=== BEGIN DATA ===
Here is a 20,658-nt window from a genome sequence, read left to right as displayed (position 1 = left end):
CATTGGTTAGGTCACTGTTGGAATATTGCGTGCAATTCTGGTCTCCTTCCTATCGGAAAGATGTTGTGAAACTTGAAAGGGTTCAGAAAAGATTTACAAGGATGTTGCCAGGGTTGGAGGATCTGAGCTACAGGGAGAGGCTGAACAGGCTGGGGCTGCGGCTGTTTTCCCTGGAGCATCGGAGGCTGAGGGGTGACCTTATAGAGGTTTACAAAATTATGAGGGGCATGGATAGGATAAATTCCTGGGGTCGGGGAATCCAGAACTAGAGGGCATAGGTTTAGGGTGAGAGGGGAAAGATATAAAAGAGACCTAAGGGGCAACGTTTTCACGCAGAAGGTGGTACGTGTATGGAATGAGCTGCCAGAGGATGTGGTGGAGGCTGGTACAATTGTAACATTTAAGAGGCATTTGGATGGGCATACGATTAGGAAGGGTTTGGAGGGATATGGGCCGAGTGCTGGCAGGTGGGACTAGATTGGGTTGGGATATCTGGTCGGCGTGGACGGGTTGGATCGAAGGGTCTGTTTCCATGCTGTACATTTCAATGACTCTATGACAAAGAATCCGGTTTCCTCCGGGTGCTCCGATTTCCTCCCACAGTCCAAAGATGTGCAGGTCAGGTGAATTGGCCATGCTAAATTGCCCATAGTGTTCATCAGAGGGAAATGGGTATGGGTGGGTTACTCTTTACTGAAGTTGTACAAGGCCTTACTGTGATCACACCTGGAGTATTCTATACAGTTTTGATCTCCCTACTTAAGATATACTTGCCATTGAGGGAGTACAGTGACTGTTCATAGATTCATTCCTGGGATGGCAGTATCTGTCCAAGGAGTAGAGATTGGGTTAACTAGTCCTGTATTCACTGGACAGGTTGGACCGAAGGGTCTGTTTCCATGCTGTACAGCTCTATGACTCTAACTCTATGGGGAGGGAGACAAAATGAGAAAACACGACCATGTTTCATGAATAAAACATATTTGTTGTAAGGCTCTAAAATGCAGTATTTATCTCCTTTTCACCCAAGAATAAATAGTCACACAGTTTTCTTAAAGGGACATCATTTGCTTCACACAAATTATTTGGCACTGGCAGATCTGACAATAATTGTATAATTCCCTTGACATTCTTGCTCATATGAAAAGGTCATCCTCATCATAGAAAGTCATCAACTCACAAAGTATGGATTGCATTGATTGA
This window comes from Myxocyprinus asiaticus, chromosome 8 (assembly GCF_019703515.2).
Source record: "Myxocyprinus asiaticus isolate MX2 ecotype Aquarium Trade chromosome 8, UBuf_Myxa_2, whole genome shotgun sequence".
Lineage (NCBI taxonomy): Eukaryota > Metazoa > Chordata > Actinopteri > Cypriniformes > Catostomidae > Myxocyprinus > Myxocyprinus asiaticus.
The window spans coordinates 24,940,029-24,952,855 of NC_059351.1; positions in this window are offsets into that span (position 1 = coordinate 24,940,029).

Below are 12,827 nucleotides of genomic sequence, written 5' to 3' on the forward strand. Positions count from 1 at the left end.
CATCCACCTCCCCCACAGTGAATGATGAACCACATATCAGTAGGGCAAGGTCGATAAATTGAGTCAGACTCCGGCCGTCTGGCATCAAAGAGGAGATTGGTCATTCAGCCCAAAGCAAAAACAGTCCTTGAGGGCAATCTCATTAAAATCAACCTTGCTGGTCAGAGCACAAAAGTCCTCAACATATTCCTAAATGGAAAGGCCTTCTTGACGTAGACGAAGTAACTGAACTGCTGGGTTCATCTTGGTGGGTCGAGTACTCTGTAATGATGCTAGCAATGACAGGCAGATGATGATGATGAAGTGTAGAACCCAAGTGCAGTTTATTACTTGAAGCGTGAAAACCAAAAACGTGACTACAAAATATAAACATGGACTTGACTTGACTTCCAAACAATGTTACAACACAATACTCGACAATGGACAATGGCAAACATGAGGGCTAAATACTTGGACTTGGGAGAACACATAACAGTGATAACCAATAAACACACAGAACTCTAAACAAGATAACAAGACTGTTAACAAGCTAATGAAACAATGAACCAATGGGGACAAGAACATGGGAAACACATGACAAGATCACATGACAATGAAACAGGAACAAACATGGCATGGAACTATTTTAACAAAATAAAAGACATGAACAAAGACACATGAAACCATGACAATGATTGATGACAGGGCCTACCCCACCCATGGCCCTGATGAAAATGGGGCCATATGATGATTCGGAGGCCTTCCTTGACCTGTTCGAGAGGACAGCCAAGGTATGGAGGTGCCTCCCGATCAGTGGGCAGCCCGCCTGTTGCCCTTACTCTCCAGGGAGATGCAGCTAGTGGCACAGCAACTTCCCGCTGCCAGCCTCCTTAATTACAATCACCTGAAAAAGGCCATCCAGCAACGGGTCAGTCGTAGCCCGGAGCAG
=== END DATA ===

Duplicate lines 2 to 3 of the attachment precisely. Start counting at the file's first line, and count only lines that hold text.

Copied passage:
CATTGGTTAGGTCACTGTTGGAATATTGCGTGCAATTCTGGTCTCCTTCCTATCGGAAAGATGTTGTGAAACTTGAAAGGGTTCAGAAAAGATTTACAAGGATGTTGCCAGGGTTGGAGGATCTGAGCTACAGGGAGAGGCTGAACAGGCTGGGGCTGCGGCTGTTTTCCCTGGAGCATCGGAGGCTGAGGGGTGACCTTATAGAGGTTTACAAAATTATGAGGGGCATGGATAGGATAAATTCCTGGGGTCGGGGAATCCAGAACTAGAGGGCATAGGTTTAGGGTGAGAGGGGAAAGATATAAAAGAGACCTAAGGGGCAACGTTTTCACGCAGAAGGTGGTACGTGTATGGAATGAGCTGCCAGAGGATGTGGTGGAGGCTGGTACAATTGTAACATTTAAGAGGCATTTGGATGGGCATACGATTAGGAAGGGTTTGGAGGGATATGGGCCGAGTGCTGGCAGGTGGGACTAGATTGGGTTGGGATATCTGGTCGGCGTGGACGGGTTGGATCGAAGGGTCTGTTTCCATGCTGTACATTTCAATGACTCTATGACAAAGAATCCGGTTTCCTCCGGGTGCTCCGATTTCCTCCCACAGTCCAAAGATGTGCAGGTCAGGTGAATTGGCCATGCTAAATTGCCCATAGTGTTCATCAGAGGGAAATGGGTATGGGTGGGTTACTCTTTACTGAAGTTGTACAAGGCCTTACTGTGATCACACCTGGAGTATTCTATACAGTTTTGATCTCCCTACTTAAGATATACTTGCCATTGAGGGAGTACAGTGACTGTTCATAGATTCATTCCTGGGATGGCAGTATCTGTCCAAGGAGTAGAGATTGGGTTAACTAGTCCTGTATTCACTGGACAGGTTGGACCGAAGGGTCTGTTTCCATGCTGTACAGCTCTATGACTCTAACTCTATGGGGAGGGAGACAAAATGAGAAAACACGACCATGTTTCATGAATAAAACATATTTGTTGTAAGGCTCTAAAATGCAGTATTTATCTCCTTTTCACCCAAGAATAAATAGTCACACAGTTTTCTTAAAGGGACATCATTTGCTTCACACAAATTATTTGGCACTGGCAGATCTGACAATAATTGTATAATTCCCTTGACATTCTTGCTCATATGAAAAGGTCATCCTCATCATAGAAAGTCATCAACTCACAAAGTATGGATTGCATTGATTGA
This window comes from Myxocyprinus asiaticus, chromosome 8 (assembly GCF_019703515.2).